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1,000-year-old Apsara to return home from US

| | New Delhi
1,000-year-old Apsara to return home from US

India’s ‘Apsara’, which is around 1,000 years old priceless stone sculpture and currently housed in a US museum, is all set to fly back home soon.

Sources in the Union Culture Ministry said the valuable sculpture dates back to tenth century. It was stolen two decades ago, in 1998 to be precise, from a Shiv temple in Badoli Village in Sikar, Rajasthan. The statue has been tagged as Apsara, which in Indian religion and mythology is one of the celestial singer and dancer who, together with the Gandharvas or

celestial musicians, inhabit the heaven of God Indra.

The sources said following extensive discussion with the US Government, plans are now afoot to bring back the prized antiquity to India. Presently, it is kept in a Los Angeles museum in the US.

Recently, the UK had agreed to return yet another priceless masterpiece ‘Nataraja,’ which was stolen from the same temple from the northern State. “Presently, Apsara statue is kept in a US museum and soon officials from the Ministry of External Affairs and the Culture Ministry will travel to the US to work out details to bring the antiquity back to India,” said the sources.

Apsara will add to the list of 18 valuable antiquities that have been brought to the country in the last three years as per the 1970 UNESCO Convention.

These include famous Yogini Vrishanana, Nataraja, Parrot Lady and Uma Parameshwari with many countries like Australia, Canada and France returning them voluntarily.

In a written reply to the Lok Sabha recently, Union Culture Minister Mahesh Sharma said India has got as many as seven objects from the US, followed by the UK (3) and Australia (2) and one antiquity each from Canada, Germany, Singapore, Holand and France.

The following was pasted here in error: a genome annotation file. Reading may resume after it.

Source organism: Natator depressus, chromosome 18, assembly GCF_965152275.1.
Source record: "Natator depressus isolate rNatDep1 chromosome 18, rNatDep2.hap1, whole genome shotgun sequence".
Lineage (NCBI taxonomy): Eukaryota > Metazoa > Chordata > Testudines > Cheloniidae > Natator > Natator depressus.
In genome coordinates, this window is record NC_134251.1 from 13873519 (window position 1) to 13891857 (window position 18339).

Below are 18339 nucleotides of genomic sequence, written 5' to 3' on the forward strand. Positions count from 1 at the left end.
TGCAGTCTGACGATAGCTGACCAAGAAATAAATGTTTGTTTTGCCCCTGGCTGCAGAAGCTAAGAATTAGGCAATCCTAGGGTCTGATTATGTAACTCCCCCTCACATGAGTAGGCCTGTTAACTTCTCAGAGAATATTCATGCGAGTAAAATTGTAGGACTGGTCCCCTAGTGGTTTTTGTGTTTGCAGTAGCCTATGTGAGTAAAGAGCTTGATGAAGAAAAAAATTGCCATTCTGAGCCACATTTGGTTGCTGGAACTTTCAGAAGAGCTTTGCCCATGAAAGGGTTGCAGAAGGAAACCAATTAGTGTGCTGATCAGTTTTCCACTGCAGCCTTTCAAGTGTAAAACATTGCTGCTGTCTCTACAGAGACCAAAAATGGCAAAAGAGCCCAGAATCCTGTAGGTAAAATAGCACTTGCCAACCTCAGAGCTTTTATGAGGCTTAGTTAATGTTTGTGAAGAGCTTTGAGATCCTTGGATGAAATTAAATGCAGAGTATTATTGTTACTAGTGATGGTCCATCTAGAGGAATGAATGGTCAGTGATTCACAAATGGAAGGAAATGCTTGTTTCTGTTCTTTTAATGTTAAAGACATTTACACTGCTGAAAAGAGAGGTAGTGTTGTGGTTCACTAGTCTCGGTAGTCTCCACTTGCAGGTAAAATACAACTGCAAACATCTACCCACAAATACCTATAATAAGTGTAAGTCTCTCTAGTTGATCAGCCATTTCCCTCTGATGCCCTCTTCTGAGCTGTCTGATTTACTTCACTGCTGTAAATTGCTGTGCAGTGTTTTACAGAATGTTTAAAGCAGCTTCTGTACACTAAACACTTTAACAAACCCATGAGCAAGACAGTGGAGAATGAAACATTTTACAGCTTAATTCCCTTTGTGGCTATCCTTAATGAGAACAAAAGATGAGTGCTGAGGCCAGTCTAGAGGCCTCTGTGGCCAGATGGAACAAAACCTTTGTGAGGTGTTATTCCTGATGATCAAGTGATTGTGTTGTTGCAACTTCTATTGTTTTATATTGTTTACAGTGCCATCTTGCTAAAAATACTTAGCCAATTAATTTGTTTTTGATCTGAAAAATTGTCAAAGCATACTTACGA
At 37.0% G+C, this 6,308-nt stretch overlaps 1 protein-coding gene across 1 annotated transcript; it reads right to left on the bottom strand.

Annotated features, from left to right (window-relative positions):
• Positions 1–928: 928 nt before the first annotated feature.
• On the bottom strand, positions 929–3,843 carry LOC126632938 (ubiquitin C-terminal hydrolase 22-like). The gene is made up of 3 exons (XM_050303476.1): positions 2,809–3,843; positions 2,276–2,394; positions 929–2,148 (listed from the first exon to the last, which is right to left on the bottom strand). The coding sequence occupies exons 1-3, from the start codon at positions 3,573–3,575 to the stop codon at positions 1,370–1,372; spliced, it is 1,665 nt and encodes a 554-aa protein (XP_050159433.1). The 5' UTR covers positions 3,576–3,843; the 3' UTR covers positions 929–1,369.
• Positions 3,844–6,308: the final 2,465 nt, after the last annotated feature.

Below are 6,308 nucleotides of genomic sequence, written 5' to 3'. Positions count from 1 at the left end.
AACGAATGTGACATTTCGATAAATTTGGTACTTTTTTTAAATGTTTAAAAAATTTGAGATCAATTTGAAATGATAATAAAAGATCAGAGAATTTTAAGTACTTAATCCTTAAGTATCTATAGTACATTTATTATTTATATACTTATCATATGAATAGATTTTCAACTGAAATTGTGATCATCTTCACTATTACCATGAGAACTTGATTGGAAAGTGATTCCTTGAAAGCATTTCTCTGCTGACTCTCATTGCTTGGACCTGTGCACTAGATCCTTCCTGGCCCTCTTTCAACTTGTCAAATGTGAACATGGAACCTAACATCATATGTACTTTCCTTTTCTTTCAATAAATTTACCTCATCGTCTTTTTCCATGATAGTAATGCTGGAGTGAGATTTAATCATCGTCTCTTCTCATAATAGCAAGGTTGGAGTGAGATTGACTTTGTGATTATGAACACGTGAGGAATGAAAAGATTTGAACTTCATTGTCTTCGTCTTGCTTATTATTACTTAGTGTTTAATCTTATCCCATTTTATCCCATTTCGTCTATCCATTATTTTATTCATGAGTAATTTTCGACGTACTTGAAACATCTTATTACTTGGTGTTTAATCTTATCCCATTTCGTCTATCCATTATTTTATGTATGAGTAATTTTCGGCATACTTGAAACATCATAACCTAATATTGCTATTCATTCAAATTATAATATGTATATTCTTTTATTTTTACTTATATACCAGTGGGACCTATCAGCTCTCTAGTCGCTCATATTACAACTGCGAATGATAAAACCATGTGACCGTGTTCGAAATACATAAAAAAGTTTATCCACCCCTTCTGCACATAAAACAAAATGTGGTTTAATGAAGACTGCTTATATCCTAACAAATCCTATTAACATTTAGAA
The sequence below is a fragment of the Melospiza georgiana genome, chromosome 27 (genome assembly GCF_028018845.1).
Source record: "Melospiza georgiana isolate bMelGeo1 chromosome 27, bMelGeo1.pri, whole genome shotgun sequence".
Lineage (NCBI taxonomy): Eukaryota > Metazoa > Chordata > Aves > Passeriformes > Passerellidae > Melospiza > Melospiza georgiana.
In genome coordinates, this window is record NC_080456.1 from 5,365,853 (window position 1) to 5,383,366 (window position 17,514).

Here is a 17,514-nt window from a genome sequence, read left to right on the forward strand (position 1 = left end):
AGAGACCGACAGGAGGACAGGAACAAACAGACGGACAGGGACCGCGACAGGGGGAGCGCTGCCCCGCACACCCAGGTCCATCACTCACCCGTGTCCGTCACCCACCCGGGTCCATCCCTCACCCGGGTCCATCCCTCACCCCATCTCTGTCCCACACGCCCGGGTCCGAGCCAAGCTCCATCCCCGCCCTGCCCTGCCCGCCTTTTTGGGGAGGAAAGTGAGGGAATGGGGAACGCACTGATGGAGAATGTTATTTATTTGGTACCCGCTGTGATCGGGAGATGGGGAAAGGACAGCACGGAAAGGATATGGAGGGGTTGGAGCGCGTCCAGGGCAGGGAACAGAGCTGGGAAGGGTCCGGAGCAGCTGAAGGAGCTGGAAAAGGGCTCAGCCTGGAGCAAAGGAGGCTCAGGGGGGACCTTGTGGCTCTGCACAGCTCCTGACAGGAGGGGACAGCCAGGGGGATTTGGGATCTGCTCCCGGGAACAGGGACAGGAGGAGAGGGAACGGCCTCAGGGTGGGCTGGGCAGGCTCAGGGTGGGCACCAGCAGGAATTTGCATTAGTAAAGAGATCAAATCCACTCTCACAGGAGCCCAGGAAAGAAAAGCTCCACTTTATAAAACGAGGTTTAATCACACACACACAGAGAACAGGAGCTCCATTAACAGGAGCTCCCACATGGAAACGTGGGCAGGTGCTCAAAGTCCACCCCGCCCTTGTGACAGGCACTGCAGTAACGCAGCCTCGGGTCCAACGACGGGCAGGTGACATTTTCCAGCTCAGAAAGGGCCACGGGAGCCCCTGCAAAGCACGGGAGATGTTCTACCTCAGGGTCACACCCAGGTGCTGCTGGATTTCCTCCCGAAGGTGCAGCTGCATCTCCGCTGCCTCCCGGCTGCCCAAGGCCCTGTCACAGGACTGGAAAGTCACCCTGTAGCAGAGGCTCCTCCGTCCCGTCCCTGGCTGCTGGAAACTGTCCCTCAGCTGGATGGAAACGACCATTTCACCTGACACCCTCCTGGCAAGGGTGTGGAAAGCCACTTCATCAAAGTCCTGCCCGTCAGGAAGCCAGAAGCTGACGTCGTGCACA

“The Archaeological Survey of India (ASI) is making all efforts to recover stolen antiquities from abroad. Till date, the ASI has recovered 18 antiquities from various countries,” he added. Most of these antiquities were voluntarily returned by the respective countries, while India got a few of them through court cases, he said.

For instance Yogini Vrishanana, which is now housed in Delhi’s National Museum, was brought back from Paris in 2013 at the initiative of the then Minister for Culture, while Ardhanariswara which was stolen from Tamil Nadu were brought back in 2014 from Australia which had voluntarily returned it. The 900-year-old Indian sandstone sculpture of a woman holding a parrot, famously called as ‘Parrot Lady’ was handed over by Canadian Prime Minister Stephen Harper to his counterpart Narendra Modi in 2015.

Australia Prime Minister Tony Abbott handed back the 900-year-old bronze Hindu “dancing Shiva” —taken from India without permission by cultural traffickers — during his trip to close a deal providing Australian uranium to India last year.

The idol of Mahisamardini, which was stolen from a temple in Jammu & Kashmir, was returned by Germany in 2015, while the Singapore Government returned valuable statue Uma Parameshwari the same year.

To another query, Sharma said there is no estimate available with the ASI on the number of the antiquities that are illegally being smuggled outside the country.

However, according to the sources in the Ministry, between 2000 and 2016 a total 101 antiquities have been stolen from the Centrally Protected Monuments. But experts estimate the number to be on the higher side.

 
 
 
 
 

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